After an hour aloft, night fell as the 247 droned onwards over the crest of the ranges ”with certainly not much more than fifty feet below us at certain points. It soon became extremely dark and little or nothing could be seen of the surrounding country except for the lights of cars on the roads and the habitations as we passed, but with almost boring monotony, we seemed to pass the flashing beacons along the air route. It reminded me rather of going up a long sea channel at night and passing the flashing buoy lights. In the different parts of the route they are as close as ten miles apart.”

The Museum’s Boeing 247-D. Roscoe Turner and Clyde Pangborn flew this aircraft in the 1934 England-to-Australia International Air Derby, better known as the MacRobertson Race. The airplane placed third overall and second in the transport category. It was then returned to United Air Lines and flown as the airline’s flagship until replaced by DC-3s. Image courtesy of the Smithsonian.

Cleveland, Ohio, was the first stop. ”As we approached the aerodrome, it was floodlit with a projector using what is known as the shadow beam. Down the center of the flood-light is a dark shadow just about the width of the machine and down this the pilot lands, so that while on each side of him the aerodrome is brightly lit with a flood-light, he is himself landing in absolute darkness, so there is no dazzle of any kind.” Immediately upon landing, the passengers were discharged into a waiting room to stretch and enjoy a small buffet while the aircraft was serviced with fuel, oil, and fresh batteries. Thirteen minutes later, they were again airborne. At this point, Miss Kiddoo offered dinner to each passenger. ”She appeared to have a wonderful selection of daily prepared light meals. The Americans are past masters at attractive salads, sandwiches, and food of that kind. One could have either hot coffee and cream, or chocolate and cream, or the inevitable iced water if that were preferred.” The coffee was excellent though England was a bit nonplussed while trying to balance his tray on the pillow placed on his lap for that purpose. ”I still feel that small fixed tables would be a great advantage.” After a brief stop in Toledo, the 247 flew on uneventfully to Chicago after a flight of 5 3/4 hours. Upon landing, England thanked Miss Kiddoo, hopped into the waiting Cadillac limousine and drove off to the St. Stephens Hotel. That cost him another seventy-five cents, which he paid under gentle protest.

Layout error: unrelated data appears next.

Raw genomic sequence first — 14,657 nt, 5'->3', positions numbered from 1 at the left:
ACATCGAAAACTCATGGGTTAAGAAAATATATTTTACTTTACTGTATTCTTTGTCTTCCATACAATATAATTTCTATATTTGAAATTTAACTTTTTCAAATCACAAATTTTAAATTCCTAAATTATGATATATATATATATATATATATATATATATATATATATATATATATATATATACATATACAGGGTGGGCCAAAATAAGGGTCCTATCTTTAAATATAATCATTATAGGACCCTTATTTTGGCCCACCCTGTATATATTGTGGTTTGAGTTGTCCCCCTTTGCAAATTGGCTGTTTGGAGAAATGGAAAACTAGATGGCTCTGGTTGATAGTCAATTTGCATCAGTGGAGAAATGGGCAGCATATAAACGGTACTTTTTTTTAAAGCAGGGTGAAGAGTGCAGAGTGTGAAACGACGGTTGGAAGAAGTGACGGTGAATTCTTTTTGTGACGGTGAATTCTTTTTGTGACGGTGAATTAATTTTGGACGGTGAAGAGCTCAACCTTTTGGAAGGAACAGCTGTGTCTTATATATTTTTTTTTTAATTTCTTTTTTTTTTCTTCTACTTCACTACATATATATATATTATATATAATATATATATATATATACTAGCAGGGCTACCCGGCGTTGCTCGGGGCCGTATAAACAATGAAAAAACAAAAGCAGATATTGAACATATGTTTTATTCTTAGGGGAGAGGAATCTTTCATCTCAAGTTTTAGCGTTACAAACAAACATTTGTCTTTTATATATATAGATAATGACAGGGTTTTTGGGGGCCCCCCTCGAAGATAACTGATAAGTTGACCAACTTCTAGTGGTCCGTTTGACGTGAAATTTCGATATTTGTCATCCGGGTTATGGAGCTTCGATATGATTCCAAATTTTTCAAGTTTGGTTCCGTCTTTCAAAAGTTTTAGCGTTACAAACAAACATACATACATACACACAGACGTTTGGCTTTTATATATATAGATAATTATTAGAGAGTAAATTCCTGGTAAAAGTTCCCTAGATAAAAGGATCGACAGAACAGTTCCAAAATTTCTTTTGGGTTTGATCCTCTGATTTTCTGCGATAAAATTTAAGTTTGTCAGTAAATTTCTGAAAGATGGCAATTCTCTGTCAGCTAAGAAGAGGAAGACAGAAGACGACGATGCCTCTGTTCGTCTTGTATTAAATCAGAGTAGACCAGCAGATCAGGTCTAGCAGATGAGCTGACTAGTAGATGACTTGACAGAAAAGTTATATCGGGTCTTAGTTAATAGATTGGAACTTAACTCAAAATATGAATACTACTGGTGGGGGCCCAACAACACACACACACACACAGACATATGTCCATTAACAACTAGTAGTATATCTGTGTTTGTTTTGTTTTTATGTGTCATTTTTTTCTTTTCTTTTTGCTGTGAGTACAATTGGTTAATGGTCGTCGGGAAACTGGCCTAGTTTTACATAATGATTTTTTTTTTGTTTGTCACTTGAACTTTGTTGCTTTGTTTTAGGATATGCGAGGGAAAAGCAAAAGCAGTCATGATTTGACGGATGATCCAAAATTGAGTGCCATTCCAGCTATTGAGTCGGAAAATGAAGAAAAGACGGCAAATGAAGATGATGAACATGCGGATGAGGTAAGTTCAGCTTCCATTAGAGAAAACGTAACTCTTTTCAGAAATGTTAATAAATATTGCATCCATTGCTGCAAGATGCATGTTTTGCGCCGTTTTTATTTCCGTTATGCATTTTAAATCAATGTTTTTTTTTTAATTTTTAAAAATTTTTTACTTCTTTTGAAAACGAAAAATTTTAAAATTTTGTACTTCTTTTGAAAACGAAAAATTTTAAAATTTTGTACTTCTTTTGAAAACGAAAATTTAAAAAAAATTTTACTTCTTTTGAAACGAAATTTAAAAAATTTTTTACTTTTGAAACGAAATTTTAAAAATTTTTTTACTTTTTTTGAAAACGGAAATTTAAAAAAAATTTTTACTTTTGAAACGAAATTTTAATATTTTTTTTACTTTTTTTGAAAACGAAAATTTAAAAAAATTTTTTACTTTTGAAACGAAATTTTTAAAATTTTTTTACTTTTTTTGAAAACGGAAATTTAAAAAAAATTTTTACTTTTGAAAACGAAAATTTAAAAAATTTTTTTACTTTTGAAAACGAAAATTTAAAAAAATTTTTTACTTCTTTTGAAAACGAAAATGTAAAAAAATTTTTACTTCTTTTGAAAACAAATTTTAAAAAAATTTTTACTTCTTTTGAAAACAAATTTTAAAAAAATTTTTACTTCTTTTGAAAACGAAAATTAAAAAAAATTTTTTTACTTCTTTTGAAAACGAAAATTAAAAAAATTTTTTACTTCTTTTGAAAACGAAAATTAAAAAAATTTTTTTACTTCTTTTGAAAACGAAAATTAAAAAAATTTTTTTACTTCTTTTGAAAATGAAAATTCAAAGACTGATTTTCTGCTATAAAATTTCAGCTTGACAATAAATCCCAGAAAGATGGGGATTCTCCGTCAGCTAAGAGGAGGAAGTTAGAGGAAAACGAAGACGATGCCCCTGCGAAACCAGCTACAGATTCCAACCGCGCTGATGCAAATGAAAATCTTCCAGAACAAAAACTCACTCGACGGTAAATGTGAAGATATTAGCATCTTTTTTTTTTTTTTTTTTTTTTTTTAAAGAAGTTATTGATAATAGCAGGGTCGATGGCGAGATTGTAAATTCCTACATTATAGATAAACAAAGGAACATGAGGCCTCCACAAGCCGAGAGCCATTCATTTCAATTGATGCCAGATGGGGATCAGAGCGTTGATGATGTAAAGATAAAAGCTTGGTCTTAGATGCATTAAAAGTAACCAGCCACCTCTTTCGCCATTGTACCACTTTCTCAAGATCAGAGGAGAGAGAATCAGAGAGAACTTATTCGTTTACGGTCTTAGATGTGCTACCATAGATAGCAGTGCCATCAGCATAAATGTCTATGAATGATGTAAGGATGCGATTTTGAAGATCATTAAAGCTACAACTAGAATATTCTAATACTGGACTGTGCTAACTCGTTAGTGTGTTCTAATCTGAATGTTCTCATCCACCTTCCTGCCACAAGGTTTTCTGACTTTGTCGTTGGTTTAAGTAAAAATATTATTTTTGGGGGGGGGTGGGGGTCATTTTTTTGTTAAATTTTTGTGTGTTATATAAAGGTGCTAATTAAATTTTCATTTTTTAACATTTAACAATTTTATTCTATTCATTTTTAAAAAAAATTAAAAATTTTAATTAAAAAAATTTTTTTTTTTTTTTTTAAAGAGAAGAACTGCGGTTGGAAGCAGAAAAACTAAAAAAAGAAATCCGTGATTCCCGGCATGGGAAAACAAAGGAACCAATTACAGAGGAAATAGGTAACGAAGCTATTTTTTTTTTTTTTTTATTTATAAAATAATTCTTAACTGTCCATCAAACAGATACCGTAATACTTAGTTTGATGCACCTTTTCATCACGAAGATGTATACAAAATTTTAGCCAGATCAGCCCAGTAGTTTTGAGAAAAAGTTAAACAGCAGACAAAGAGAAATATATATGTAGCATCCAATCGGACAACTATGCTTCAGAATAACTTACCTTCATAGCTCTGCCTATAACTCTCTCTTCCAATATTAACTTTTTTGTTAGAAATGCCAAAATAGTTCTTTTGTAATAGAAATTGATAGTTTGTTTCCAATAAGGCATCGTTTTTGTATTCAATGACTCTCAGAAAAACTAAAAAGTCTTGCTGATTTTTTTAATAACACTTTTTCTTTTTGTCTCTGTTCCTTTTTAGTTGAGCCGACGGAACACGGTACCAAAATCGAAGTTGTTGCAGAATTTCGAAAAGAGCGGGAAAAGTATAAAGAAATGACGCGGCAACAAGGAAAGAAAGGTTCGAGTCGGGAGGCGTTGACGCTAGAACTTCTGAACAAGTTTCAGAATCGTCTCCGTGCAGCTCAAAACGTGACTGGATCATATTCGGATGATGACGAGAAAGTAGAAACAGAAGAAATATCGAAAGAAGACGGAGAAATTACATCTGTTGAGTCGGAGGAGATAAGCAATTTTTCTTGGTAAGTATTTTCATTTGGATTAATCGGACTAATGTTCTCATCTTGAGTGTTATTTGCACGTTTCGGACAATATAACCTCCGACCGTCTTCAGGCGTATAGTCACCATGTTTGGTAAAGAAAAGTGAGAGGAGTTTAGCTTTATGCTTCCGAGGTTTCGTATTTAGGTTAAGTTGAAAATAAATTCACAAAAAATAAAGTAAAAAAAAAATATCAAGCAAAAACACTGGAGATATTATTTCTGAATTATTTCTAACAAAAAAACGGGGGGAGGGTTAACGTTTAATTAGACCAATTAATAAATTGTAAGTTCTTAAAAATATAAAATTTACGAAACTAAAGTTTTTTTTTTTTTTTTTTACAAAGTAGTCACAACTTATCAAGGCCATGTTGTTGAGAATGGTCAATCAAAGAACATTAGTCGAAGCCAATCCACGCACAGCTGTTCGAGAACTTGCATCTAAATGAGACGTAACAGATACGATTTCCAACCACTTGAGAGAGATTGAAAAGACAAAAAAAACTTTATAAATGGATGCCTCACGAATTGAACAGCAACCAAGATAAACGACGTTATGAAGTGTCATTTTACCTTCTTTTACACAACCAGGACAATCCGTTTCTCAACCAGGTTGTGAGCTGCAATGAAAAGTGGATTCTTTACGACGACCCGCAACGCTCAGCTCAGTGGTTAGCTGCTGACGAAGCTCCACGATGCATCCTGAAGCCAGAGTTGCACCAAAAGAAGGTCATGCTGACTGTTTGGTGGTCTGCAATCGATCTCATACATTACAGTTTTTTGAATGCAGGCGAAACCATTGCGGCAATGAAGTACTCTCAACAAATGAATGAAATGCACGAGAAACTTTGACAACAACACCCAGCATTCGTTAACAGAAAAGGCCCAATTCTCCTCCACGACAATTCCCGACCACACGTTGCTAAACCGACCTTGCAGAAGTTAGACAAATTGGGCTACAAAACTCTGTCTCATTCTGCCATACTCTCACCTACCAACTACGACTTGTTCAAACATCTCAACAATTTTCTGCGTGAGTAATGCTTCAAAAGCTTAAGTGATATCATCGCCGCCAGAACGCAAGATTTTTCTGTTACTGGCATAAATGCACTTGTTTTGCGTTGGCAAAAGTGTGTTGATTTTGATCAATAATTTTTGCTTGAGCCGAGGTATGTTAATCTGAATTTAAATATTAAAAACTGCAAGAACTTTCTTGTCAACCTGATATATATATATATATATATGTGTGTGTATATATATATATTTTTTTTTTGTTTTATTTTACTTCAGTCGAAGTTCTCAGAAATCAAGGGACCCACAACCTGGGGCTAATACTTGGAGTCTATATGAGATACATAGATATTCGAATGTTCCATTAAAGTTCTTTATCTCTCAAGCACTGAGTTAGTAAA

England, EC Gordon. “The American Way.” Popular Flying2 (March 1934): 624-26, 660.
As cited in:
van der Linden, F. Robert. The Boeing 247: The First Modern Airliner. Seattle: University of Washington Press, 1991.